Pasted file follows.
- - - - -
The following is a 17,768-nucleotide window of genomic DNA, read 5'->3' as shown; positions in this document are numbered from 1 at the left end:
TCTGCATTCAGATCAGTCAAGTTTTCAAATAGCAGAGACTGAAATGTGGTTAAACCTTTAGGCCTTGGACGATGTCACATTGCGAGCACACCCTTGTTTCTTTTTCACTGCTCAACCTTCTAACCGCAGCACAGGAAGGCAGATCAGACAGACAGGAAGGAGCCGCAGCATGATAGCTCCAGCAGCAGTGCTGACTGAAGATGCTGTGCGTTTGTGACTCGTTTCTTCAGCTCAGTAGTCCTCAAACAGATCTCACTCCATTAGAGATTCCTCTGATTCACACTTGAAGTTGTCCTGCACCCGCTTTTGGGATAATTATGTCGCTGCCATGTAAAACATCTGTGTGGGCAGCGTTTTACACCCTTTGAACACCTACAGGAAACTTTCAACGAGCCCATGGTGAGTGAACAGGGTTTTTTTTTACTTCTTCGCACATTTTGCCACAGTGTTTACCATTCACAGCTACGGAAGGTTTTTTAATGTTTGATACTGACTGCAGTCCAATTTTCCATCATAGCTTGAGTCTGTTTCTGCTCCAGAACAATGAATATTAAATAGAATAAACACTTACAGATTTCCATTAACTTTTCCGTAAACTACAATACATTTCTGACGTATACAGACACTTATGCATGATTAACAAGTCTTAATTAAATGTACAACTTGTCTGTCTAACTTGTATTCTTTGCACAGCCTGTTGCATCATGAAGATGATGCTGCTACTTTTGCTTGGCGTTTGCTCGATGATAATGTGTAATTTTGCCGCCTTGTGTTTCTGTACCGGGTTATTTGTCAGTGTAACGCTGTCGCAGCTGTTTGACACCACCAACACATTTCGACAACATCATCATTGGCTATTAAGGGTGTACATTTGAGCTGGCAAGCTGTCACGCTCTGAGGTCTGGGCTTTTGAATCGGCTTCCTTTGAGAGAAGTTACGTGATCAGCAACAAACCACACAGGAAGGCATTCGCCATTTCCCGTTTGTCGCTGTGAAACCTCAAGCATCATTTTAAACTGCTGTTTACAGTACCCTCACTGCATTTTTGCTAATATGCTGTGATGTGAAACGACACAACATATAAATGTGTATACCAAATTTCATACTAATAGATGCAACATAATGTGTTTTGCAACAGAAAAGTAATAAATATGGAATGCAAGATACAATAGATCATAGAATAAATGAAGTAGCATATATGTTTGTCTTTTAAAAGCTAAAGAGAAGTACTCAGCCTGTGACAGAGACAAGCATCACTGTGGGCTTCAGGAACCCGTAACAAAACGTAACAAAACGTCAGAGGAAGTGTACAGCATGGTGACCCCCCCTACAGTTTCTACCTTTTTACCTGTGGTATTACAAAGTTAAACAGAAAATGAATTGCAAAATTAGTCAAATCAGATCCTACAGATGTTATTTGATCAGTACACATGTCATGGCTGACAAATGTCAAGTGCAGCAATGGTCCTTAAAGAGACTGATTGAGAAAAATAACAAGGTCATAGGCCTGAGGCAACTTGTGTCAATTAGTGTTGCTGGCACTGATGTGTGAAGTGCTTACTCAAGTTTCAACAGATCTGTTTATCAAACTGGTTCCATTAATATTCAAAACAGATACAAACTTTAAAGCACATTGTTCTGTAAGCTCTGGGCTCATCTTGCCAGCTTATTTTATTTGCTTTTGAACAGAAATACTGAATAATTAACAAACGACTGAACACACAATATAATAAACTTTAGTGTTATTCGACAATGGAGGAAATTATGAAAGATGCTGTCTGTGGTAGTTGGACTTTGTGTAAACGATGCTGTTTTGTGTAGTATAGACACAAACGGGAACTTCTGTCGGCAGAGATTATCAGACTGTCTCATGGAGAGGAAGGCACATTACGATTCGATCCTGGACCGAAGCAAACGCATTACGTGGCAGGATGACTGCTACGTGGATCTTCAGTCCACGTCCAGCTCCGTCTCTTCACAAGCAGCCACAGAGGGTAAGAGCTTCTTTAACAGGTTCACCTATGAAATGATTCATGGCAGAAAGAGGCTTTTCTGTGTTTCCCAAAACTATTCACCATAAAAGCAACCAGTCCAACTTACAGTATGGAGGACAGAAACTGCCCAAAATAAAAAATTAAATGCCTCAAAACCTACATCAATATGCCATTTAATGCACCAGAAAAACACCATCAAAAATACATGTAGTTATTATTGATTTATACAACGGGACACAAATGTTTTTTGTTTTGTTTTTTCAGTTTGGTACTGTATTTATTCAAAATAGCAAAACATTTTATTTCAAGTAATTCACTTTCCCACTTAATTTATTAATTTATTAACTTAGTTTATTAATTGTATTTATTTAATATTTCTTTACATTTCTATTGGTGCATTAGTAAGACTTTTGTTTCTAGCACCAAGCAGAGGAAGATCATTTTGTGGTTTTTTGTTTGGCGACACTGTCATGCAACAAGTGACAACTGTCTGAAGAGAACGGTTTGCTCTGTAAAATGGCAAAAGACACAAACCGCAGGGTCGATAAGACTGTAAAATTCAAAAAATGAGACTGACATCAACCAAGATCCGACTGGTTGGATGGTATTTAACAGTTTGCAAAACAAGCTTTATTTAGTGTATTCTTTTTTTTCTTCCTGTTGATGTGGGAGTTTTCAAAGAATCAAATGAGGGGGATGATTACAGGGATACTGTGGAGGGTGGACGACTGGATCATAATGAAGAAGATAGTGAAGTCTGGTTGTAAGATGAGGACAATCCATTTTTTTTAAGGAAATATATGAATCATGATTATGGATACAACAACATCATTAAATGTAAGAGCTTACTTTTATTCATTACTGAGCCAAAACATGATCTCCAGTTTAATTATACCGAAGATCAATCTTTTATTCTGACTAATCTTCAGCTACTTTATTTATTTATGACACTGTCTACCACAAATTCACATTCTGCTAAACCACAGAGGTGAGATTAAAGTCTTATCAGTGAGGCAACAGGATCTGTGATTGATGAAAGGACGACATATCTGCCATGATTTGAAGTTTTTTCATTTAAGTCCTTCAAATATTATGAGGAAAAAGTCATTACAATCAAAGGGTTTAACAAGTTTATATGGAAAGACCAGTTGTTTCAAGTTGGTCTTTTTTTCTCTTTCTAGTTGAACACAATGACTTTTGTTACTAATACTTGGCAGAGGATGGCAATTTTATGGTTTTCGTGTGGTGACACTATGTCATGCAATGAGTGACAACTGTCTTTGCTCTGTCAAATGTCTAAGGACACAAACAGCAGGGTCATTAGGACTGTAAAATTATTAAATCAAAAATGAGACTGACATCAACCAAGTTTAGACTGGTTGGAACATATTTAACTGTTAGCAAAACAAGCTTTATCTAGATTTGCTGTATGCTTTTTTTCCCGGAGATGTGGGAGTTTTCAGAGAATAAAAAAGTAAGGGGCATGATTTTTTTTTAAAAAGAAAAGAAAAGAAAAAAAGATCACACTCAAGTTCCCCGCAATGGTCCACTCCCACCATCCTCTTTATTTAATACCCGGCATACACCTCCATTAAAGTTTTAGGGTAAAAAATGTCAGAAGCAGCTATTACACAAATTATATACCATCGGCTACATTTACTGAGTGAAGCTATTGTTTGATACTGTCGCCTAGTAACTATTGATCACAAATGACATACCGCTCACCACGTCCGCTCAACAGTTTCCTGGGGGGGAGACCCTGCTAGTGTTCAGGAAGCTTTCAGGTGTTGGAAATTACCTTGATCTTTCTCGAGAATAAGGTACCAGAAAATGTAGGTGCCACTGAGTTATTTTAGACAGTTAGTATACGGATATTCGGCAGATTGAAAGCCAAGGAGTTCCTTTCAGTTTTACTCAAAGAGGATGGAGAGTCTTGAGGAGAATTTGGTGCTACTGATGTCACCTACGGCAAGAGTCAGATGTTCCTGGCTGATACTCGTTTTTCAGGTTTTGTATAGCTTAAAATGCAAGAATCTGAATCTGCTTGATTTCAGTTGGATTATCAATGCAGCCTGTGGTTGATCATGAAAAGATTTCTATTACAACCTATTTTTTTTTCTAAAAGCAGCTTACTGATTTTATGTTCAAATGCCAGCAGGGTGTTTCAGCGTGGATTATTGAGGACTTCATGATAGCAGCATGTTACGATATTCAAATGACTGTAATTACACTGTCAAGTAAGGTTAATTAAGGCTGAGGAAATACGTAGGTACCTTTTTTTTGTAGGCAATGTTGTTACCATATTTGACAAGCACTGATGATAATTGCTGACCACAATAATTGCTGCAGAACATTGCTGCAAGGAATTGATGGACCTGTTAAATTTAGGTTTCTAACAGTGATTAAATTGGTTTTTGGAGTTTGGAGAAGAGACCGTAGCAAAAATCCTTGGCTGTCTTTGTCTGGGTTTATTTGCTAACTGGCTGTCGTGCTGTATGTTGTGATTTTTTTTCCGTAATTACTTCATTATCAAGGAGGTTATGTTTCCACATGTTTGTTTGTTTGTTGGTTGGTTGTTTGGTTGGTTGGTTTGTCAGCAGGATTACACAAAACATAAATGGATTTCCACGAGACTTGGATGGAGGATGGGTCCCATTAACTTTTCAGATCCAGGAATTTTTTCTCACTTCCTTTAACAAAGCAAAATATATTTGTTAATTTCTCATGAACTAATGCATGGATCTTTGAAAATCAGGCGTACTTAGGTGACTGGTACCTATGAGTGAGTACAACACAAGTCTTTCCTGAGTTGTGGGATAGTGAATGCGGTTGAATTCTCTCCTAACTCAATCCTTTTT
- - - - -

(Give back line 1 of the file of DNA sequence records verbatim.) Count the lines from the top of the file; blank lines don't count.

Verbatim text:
The following is a 17,768-nucleotide window of genomic DNA, read 5'->3' as shown; positions in this document are numbered from 1 at the left end: